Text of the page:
2017 Mercedes-Benz E400 4Matic Review: Track test

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“Just follow me yah, and we have some fun”, crackled the Mercedes-Benz driving instructor over the radio.

I couldn’t take him all too seriously though, as he looked (and sounded) like the German nuclear consortium representative on The Simpsons, and I was easing out on to the circuit in a somewhat regular-looking sedan and not some AMG-branded explosive device.

This was to be a pacey but casual encounter with the 2017 Mercedes-Benz E400 4MATIC, the first all-wheel drive E-Class to make its way to Australia, and the current peak of ‘your Dad’s Merc’ range before venturing into AMG territory.

Powered by a 245kW / 480Nm twin-turbocharged 3.0-litre V6, the E400 offers some pretty solid numbers for a sensible car. It’s 50kW and 40Nm off the recently announced E43 AMG (295kW/520Nm), with which it shares the basic underpinnings, and is expected to support the E300 to make up the lion’s share of local sales.

We exited the pit-return road onto the Autodromo Circuito Estoril in Portugal, and the simple game of follow-the-leader began in earnest.

The hare in this instance, our friendly instructor in his CLS 63 AMG, started chatting over the radio, introducing us to the four-kilometre circuit that saw Senna take his first ever Formula One win in 1985.

Sitting a good 20 meters off the back of the CLS, the E400 (in Comfort mode) felt relaxed but responsive; a faint whistle emanating from the twin-turbochargers as we headed through the tight, left-right complex at the back of the grandstands.

“OK”, said Hans (not his real name, but it helps tell the story) “switch into Sport mode and try to keep up”. The CLS pulled away, I changed modes, and buried the throttle.

One thing became very clear very quickly. This isn’t your Dad’s Mercedes-Benz.

Exiting turn four, and the E400 picked up speed rapidly. The subtle whistle now swapped for a sweet, trumpeting purr. “Flat through here” said the radio, and the E-Class complied, the active seats giving my kidneys a hint of the g-force load through the corner as the grey saloon started to make up ground on the CLS.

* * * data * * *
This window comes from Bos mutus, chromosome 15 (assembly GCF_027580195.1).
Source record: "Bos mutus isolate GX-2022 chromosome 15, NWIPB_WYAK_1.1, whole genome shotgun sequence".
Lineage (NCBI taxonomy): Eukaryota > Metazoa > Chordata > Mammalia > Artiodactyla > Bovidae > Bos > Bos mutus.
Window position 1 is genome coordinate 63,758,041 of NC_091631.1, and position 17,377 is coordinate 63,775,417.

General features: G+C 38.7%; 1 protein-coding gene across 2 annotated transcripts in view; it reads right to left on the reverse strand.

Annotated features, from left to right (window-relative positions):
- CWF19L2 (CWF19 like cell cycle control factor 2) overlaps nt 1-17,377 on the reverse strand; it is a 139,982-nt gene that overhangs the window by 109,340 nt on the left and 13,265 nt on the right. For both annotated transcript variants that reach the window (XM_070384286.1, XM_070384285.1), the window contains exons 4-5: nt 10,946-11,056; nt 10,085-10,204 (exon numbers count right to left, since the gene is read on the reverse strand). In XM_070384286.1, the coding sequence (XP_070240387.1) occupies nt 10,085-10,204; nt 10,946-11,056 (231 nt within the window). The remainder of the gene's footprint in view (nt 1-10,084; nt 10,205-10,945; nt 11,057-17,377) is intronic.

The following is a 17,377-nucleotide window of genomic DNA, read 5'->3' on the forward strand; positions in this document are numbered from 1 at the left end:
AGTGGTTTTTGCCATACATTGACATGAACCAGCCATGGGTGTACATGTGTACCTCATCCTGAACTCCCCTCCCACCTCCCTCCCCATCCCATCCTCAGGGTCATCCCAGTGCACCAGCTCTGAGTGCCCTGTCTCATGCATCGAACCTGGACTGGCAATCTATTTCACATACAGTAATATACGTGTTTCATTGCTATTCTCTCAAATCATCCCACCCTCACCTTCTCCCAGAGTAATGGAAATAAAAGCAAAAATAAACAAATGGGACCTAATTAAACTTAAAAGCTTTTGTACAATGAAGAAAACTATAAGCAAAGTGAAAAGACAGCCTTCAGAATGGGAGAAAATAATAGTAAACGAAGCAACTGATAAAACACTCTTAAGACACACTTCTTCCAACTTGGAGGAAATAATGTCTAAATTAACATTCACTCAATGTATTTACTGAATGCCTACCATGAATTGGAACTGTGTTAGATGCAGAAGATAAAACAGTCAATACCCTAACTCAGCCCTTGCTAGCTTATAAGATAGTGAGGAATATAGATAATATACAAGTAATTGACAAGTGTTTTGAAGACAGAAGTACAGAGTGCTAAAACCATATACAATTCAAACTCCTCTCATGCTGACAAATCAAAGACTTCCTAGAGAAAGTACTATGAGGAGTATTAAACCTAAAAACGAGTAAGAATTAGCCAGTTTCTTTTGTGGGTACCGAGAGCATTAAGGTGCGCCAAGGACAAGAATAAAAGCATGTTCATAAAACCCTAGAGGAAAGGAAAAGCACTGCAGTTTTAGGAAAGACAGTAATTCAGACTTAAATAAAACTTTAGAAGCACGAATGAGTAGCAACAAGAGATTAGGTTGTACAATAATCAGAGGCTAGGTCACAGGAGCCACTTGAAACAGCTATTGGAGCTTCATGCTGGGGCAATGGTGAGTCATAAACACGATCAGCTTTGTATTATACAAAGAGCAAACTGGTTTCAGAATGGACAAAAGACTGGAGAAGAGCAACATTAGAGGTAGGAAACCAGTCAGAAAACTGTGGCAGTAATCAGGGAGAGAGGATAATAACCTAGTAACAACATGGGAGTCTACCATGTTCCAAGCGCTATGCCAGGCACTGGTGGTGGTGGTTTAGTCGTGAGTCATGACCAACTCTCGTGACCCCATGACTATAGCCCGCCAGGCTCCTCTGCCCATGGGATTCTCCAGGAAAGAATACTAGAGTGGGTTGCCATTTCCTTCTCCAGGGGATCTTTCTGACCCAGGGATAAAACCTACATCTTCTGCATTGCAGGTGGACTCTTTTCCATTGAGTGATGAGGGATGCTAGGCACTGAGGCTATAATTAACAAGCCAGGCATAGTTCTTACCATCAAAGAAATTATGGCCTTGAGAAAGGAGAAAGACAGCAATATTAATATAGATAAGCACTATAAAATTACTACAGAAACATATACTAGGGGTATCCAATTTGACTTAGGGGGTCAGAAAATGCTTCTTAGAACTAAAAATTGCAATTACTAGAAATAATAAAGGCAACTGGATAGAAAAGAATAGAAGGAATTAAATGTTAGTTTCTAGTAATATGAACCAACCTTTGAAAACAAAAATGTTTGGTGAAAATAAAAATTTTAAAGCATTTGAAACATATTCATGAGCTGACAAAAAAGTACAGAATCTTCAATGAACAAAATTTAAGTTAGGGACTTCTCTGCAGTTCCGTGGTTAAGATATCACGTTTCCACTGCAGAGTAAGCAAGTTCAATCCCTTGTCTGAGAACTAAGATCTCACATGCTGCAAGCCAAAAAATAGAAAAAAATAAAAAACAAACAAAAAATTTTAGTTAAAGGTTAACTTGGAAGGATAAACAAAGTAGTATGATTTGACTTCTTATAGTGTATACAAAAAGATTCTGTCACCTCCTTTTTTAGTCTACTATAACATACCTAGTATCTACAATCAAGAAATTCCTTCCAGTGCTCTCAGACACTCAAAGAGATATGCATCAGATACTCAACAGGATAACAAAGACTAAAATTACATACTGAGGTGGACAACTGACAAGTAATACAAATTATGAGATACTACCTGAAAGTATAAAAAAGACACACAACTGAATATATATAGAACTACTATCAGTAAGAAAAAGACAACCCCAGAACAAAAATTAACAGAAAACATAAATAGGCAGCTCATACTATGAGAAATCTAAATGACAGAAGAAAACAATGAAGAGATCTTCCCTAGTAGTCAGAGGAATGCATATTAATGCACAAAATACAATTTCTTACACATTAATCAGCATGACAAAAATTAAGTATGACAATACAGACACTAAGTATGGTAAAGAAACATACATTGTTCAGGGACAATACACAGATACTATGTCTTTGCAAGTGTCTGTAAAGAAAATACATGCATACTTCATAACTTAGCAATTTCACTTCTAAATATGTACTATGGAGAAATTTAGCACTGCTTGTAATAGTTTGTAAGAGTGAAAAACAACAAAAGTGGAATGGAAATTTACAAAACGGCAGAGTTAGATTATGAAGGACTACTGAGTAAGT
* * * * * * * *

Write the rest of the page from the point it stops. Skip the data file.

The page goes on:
Turn six, the Parabolica Interior, is a very tight left hander that opens up onto a short straight. Wiggling slightly under heavy braking, the all-wheel drive E-Class turned in without much protest, dealing with the direction change like a much smaller car.

Feeding the power on again to head out of the corner and there was a slight hint of oversteer before the grip levels were managed and the E400 again chased after the more powerful CLS.

The 4MATIC system in the W213 E-Class runs at a 45:55 front-to-rear torque split bias. It is coupled to the all-wheel traction control program called 4ETS which can adjust braking to those wheels with less grip, allowing more stable and predictable handling in poor conditions, or when chasing cheery German driving instructors around a racetrack.

The V6 sounds joyous at high revs, offering a smooth tuba-like note with subtle but definite popping when you back off the throttle. It's the same motor used in the 2016 SL400 roadster, so very worthy for a sensible sedan.

Catching the CLS again now as we head into Orelha at turn-seven, and the E-Class lets me know I am not giving our AMG friend enough space. As I close in on the tail of the ’63, he brakes and the E400 instantly tightens my seatbelt. There is no imminent collision, there is still a lot of room, but the pre-safe active safety system is always ready.

I back off to create a larger gap as we round the sweeping right and into the short and very tight hairpin switchback at turn nine and ten.

Again, the E400 hides its size and feels more nimble than expected. You don’t get any heroic oversteer angles or tyre slip on the short uphill exchange though, in fact through this more extreme corner, as the car shifts its 1700-plus kilogram bulk (we won't get the exact figure until next month), you can feel the 4ETS limiting power delivery to maintain the gentlemanly composure you expect from an E-Class.

Back on the throttle quickly, then off as we clip the inside ripple strip, and on again to set up for the long, final Parabolica Ayrton Senna and entry to the front straight.

At just under one-kilometre in length, you can almost imagine the frenzied Portuguese crowds cheering on their two and four-wheeled heroes as you pass the grandstands and pit buildings.

The throttle is flat to the carpet now, the heads-up display showing speed climbing toward the 200km/h mark, then hard on the brakes into the downhill righthander and back again for another lap.

Things felt smoother the second time around, the E400 now impressing rather than surprising at its speed and composure when driven like no owner ever will.

It may not be a fixture on the Formula One calendar any more, but the Estoril circuit is a delight to drive and while not really representative of any Australian driving behaviour, an excellent way to understand the performance ability that lies beneath the conservative sedan.

“That was good, yah”, says the radio as we cool down and pull into the pit lane. Yah, it was.

While the wild AMG E63 is still a while away, the performance of the 2017 E400 4MATIC bodes well for the new AMG E43 which will be available in Australia early next year.

And in the meantime, it seems that your Dad’s Mercedes just got a whole lot more fun!

Click on the Photos tab for more images by James Ward.